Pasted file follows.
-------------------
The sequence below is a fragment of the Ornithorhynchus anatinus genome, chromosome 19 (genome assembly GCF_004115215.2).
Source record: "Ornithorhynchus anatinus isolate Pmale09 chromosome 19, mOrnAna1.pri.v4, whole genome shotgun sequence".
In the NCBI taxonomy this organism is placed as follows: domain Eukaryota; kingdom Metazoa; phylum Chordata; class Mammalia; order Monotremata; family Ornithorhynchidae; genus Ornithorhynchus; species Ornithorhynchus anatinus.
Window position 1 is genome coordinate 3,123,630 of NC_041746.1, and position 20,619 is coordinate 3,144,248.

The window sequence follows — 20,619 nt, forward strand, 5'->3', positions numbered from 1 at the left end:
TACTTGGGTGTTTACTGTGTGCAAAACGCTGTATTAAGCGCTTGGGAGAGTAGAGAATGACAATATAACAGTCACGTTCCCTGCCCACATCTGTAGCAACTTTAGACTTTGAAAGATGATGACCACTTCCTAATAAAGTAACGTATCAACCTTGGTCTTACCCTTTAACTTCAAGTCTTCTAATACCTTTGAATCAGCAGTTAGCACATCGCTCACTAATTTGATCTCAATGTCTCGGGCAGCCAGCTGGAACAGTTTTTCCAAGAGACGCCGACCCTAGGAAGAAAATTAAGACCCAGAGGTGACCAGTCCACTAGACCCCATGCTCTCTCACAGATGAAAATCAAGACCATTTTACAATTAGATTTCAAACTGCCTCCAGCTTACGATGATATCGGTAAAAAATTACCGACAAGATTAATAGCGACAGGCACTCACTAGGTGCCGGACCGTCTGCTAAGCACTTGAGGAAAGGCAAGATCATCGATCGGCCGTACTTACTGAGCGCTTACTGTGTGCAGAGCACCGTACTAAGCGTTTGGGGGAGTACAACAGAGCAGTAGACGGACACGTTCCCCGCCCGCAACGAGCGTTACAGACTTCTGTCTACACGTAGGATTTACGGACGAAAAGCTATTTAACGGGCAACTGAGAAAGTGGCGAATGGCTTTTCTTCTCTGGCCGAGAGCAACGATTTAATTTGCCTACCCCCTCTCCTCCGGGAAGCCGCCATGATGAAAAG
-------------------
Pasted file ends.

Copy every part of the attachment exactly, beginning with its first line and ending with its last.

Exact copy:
The sequence below is a fragment of the Ornithorhynchus anatinus genome, chromosome 19 (genome assembly GCF_004115215.2).
Source record: "Ornithorhynchus anatinus isolate Pmale09 chromosome 19, mOrnAna1.pri.v4, whole genome shotgun sequence".
In the NCBI taxonomy this organism is placed as follows: domain Eukaryota; kingdom Metazoa; phylum Chordata; class Mammalia; order Monotremata; family Ornithorhynchidae; genus Ornithorhynchus; species Ornithorhynchus anatinus.
Window position 1 is genome coordinate 3,123,630 of NC_041746.1, and position 20,619 is coordinate 3,144,248.

The window sequence follows — 20,619 nt, forward strand, 5'->3', positions numbered from 1 at the left end:
TACTTGGGTGTTTACTGTGTGCAAAACGCTGTATTAAGCGCTTGGGAGAGTAGAGAATGACAATATAACAGTCACGTTCCCTGCCCACATCTGTAGCAACTTTAGACTTTGAAAGATGATGACCACTTCCTAATAAAGTAACGTATCAACCTTGGTCTTACCCTTTAACTTCAAGTCTTCTAATACCTTTGAATCAGCAGTTAGCACATCGCTCACTAATTTGATCTCAATGTCTCGGGCAGCCAGCTGGAACAGTTTTTCCAAGAGACGCCGACCCTAGGAAGAAAATTAAGACCCAGAGGTGACCAGTCCACTAGACCCCATGCTCTCTCACAGATGAAAATCAAGACCATTTTACAATTAGATTTCAAACTGCCTCCAGCTTACGATGATATCGGTAAAAAATTACCGACAAGATTAATAGCGACAGGCACTCACTAGGTGCCGGACCGTCTGCTAAGCACTTGAGGAAAGGCAAGATCATCGATCGGCCGTACTTACTGAGCGCTTACTGTGTGCAGAGCACCGTACTAAGCGTTTGGGGGAGTACAACAGAGCAGTAGACGGACACGTTCCCCGCCCGCAACGAGCGTTACAGACTTCTGTCTACACGTAGGATTTACGGACGAAAAGCTATTTAACGGGCAACTGAGAAAGTGGCGAATGGCTTTTCTTCTCTGGCCGAGAGCAACGATTTAATTTGCCTACCCCCTCTCCTCCGGGAAGCCGCCATGATGAAAAG